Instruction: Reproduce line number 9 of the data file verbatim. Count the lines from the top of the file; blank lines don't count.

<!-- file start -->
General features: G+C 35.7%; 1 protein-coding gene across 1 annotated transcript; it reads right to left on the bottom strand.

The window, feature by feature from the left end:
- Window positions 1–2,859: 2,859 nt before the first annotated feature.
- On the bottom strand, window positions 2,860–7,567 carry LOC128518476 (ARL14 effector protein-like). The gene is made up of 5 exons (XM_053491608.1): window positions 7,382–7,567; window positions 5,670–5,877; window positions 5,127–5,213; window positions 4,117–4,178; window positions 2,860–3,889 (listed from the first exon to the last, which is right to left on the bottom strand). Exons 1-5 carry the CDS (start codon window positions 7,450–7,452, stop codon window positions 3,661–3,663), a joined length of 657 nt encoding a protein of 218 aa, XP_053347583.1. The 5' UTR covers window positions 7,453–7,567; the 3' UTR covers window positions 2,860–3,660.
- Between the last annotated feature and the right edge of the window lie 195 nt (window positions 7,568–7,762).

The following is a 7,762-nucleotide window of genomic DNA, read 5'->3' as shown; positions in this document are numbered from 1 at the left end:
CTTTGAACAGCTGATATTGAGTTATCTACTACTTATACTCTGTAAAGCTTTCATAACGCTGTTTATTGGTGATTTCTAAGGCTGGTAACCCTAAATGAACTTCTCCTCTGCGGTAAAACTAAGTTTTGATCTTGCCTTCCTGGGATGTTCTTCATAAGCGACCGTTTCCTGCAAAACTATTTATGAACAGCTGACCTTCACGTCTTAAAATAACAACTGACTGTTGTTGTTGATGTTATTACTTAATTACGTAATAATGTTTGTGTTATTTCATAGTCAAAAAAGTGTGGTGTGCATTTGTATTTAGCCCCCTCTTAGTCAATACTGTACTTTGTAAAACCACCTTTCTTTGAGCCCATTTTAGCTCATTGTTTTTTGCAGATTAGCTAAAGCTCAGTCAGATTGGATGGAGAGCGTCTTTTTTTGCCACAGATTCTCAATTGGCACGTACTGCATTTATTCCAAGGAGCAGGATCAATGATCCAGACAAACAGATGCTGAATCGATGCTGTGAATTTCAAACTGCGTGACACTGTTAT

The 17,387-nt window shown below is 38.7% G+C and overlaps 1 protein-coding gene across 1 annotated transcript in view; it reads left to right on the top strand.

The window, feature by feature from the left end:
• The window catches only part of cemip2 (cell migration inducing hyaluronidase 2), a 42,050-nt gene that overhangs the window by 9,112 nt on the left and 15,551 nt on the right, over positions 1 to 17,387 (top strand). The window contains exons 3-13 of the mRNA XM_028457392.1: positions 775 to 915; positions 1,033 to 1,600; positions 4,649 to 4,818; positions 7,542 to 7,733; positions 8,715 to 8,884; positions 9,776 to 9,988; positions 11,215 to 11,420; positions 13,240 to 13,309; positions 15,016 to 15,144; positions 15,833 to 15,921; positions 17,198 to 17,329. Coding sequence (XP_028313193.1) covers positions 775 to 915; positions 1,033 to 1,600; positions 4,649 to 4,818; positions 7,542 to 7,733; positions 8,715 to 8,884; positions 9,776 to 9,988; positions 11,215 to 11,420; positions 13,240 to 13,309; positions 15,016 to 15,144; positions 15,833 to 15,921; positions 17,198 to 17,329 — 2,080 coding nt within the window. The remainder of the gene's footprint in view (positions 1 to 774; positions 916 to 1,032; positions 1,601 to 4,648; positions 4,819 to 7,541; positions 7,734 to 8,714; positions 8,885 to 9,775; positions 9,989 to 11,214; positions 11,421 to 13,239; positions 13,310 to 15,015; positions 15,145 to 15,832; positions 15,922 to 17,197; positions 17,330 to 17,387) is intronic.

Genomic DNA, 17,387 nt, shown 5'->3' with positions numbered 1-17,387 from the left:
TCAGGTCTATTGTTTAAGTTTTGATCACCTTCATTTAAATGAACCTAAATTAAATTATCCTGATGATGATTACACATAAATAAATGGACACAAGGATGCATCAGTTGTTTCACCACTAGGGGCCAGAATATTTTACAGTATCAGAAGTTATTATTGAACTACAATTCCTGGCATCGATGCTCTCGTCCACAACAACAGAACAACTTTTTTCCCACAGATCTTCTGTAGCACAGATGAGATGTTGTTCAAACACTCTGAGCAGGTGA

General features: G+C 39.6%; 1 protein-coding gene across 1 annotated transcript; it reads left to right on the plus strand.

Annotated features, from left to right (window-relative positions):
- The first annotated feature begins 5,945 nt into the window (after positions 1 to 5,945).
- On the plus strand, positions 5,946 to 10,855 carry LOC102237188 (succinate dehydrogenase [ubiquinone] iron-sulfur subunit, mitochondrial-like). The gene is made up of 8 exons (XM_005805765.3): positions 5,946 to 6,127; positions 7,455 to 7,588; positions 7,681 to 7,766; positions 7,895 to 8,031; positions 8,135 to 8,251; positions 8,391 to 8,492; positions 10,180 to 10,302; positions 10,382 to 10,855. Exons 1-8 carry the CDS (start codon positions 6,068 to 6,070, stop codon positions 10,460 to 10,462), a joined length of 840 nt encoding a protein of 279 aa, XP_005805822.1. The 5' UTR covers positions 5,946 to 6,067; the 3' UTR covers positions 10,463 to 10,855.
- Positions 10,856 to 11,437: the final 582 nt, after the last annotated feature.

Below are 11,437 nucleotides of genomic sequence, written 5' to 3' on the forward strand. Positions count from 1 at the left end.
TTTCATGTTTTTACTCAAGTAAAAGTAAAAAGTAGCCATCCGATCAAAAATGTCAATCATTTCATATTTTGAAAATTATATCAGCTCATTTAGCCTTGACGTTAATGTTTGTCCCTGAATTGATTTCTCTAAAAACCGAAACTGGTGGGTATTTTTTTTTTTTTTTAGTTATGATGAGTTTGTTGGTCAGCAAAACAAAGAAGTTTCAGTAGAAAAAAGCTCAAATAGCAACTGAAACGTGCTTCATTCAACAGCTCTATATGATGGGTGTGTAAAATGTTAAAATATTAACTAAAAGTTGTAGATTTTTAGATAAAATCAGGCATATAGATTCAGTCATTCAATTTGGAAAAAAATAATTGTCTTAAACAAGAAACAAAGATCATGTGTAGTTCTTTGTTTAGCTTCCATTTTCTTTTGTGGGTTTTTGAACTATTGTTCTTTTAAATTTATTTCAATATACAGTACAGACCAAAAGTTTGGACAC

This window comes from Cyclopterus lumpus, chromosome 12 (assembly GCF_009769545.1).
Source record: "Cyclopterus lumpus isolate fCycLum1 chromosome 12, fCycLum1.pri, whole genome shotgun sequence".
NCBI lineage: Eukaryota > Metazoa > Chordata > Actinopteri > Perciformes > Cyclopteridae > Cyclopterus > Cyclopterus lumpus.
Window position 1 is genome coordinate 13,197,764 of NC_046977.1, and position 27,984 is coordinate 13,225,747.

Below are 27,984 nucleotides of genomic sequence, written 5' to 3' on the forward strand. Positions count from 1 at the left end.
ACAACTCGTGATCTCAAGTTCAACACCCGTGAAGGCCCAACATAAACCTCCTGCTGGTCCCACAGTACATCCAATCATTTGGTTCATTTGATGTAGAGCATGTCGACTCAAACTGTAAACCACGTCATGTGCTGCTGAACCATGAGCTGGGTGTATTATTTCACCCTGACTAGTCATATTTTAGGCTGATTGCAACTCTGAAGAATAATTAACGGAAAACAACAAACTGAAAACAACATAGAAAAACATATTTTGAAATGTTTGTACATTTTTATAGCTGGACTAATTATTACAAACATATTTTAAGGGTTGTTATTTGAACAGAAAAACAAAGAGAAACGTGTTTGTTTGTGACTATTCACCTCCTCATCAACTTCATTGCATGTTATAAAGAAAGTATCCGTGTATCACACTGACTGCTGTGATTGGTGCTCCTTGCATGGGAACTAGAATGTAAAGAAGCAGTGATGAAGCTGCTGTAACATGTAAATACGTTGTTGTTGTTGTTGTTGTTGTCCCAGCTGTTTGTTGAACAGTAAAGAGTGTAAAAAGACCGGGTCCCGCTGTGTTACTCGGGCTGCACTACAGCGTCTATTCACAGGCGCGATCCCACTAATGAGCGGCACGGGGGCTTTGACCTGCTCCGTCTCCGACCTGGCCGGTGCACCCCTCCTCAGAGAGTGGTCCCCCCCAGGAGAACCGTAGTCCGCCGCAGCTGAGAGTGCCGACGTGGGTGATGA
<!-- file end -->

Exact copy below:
The window, feature by feature from the left end: